Agua de Beefsteak: Of Taverns, Tomatoes, and a Taste of Summer ’20

THERE’S A WINDOW of time on my resumé in the early 2000s when it was my lot in life to run a romper room of a wine bar in San Francisco’s Civic Center. Occasionally, to avoid its semi-deranged, tinfoil-hatted owner, I’d pop across Hayes Street to Absinthe Brasserie & Bar for a nerves-soothing tumbler of Oban. Neither Rob Schwartz nor Jeff Hollinger, the head bartenders, knew me very well, but each poured a generous shot of the Scottish single malt, which I always thought of as a singularly kind gesture of hospitality.

Just a few years later in 2006, that pair partnered with the talented San Francisco food photographer Frankie Frankeny on a well-conceived cocktail recipe book, The Art of the Bar. In it, Rob and Jeff included a section on some of the classic drinks they served at Absinthe that butted up against current trends. “Die-hard devotees,” they observed with some amusement, “surely cringe at the idea of calling vanilla vodka mixed with Midori and a mélange of fruit juices a melon Martini.”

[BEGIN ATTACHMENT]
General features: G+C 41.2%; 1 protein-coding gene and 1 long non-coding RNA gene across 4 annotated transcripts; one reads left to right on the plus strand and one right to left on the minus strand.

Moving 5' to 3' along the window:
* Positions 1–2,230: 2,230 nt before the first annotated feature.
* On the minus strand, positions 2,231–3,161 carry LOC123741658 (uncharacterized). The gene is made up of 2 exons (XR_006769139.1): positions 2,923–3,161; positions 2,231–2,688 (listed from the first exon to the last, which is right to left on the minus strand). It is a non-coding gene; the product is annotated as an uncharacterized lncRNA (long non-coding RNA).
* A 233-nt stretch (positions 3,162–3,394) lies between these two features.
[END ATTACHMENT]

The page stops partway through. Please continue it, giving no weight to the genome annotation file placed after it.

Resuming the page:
No doubt feeling reverberations of the 90’s vodka craze that spilled over into the new millennium, they wrote, “Nowadays, just about anything served in a martini glass is dubbed a Martini.”

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Daddy’s Timeout

Daddy's GC Berkeley (3)[one]

A FEW YEARS AGO, I flew into Houston for a work trip on a breezy October afternoon and cabbed straight to a sales appointment with a distributor colleague at a truly Texas-sized grocery store. No need to mention the store by name, though gourmet-minded residents of the city would know the place, which was high-end and located in a nice neighborhood. The lighting and space were bright and airy, and the shelves were very well-stocked. It reminded me of a saying I once heard: “Dallas has the flash, but Houston has the cash.” Indeed, there was a fossil fuel-enabled vibe of prosperity to this mammoth epicurean outlet. I was, after all, in the energy capital of the world.

Upstairs in a back office, the wine-related dealings came to a swift conclusion. The store’s merciless buyer was like the Astros’ J.R. Richard, circa 1978, shooting BBs past the Dodgers. Naturally, I was the Dodger—a strikeout victim. As I trudged back downstairs with my colleague, we encountered a wide stack of wine at the end of the “Gourmet to Go” aisle, the cases full of what turned out to be an Italian pinot grigio.

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